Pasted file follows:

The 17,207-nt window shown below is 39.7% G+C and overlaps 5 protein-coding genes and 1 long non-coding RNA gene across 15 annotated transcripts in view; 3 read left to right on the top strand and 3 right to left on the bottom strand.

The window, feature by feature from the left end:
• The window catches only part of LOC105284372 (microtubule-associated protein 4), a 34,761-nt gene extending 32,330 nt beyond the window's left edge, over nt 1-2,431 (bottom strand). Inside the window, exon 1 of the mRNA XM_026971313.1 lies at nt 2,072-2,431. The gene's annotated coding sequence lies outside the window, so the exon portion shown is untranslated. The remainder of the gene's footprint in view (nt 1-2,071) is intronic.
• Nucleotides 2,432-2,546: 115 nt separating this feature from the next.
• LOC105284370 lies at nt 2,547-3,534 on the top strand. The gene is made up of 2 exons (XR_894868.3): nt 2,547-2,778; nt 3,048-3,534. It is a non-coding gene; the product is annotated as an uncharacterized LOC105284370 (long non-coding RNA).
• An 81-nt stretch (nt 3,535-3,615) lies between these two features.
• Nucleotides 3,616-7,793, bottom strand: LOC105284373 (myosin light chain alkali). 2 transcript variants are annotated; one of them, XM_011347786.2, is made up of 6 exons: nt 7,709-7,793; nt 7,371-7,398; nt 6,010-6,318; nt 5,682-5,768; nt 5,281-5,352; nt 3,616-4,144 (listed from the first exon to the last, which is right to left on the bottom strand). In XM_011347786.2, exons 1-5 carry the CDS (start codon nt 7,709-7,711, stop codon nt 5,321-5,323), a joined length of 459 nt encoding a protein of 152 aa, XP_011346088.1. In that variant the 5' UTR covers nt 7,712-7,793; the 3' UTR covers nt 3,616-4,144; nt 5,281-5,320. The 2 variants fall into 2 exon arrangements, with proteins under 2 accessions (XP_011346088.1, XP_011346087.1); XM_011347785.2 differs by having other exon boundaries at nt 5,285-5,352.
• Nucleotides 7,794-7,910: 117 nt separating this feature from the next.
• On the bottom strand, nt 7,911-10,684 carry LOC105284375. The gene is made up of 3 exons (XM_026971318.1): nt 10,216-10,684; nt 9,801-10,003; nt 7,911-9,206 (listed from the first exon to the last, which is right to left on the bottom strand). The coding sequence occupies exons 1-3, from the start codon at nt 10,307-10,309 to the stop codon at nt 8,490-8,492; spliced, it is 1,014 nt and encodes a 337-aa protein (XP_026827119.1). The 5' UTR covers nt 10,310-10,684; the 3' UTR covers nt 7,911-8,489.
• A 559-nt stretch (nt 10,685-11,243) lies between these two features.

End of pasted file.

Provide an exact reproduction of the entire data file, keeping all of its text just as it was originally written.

The 17,207-nt window shown below is 39.7% G+C and overlaps 5 protein-coding genes and 1 long non-coding RNA gene across 15 annotated transcripts in view; 3 read left to right on the top strand and 3 right to left on the bottom strand.

The window, feature by feature from the left end:
• The window catches only part of LOC105284372 (microtubule-associated protein 4), a 34,761-nt gene extending 32,330 nt beyond the window's left edge, over nt 1-2,431 (bottom strand). Inside the window, exon 1 of the mRNA XM_026971313.1 lies at nt 2,072-2,431. The gene's annotated coding sequence lies outside the window, so the exon portion shown is untranslated. The remainder of the gene's footprint in view (nt 1-2,071) is intronic.
• Nucleotides 2,432-2,546: 115 nt separating this feature from the next.
• LOC105284370 lies at nt 2,547-3,534 on the top strand. The gene is made up of 2 exons (XR_894868.3): nt 2,547-2,778; nt 3,048-3,534. It is a non-coding gene; the product is annotated as an uncharacterized LOC105284370 (long non-coding RNA).
• An 81-nt stretch (nt 3,535-3,615) lies between these two features.
• Nucleotides 3,616-7,793, bottom strand: LOC105284373 (myosin light chain alkali). 2 transcript variants are annotated; one of them, XM_011347786.2, is made up of 6 exons: nt 7,709-7,793; nt 7,371-7,398; nt 6,010-6,318; nt 5,682-5,768; nt 5,281-5,352; nt 3,616-4,144 (listed from the first exon to the last, which is right to left on the bottom strand). In XM_011347786.2, exons 1-5 carry the CDS (start codon nt 7,709-7,711, stop codon nt 5,321-5,323), a joined length of 459 nt encoding a protein of 152 aa, XP_011346088.1. In that variant the 5' UTR covers nt 7,712-7,793; the 3' UTR covers nt 3,616-4,144; nt 5,281-5,320. The 2 variants fall into 2 exon arrangements, with proteins under 2 accessions (XP_011346088.1, XP_011346087.1); XM_011347785.2 differs by having other exon boundaries at nt 5,285-5,352.
• Nucleotides 7,794-7,910: 117 nt separating this feature from the next.
• On the bottom strand, nt 7,911-10,684 carry LOC105284375. The gene is made up of 3 exons (XM_026971318.1): nt 10,216-10,684; nt 9,801-10,003; nt 7,911-9,206 (listed from the first exon to the last, which is right to left on the bottom strand). The coding sequence occupies exons 1-3, from the start codon at nt 10,307-10,309 to the stop codon at nt 8,490-8,492; spliced, it is 1,014 nt and encodes a 337-aa protein (XP_026827119.1). The 5' UTR covers nt 10,310-10,684; the 3' UTR covers nt 7,911-8,489.
• A 559-nt stretch (nt 10,685-11,243) lies between these two features.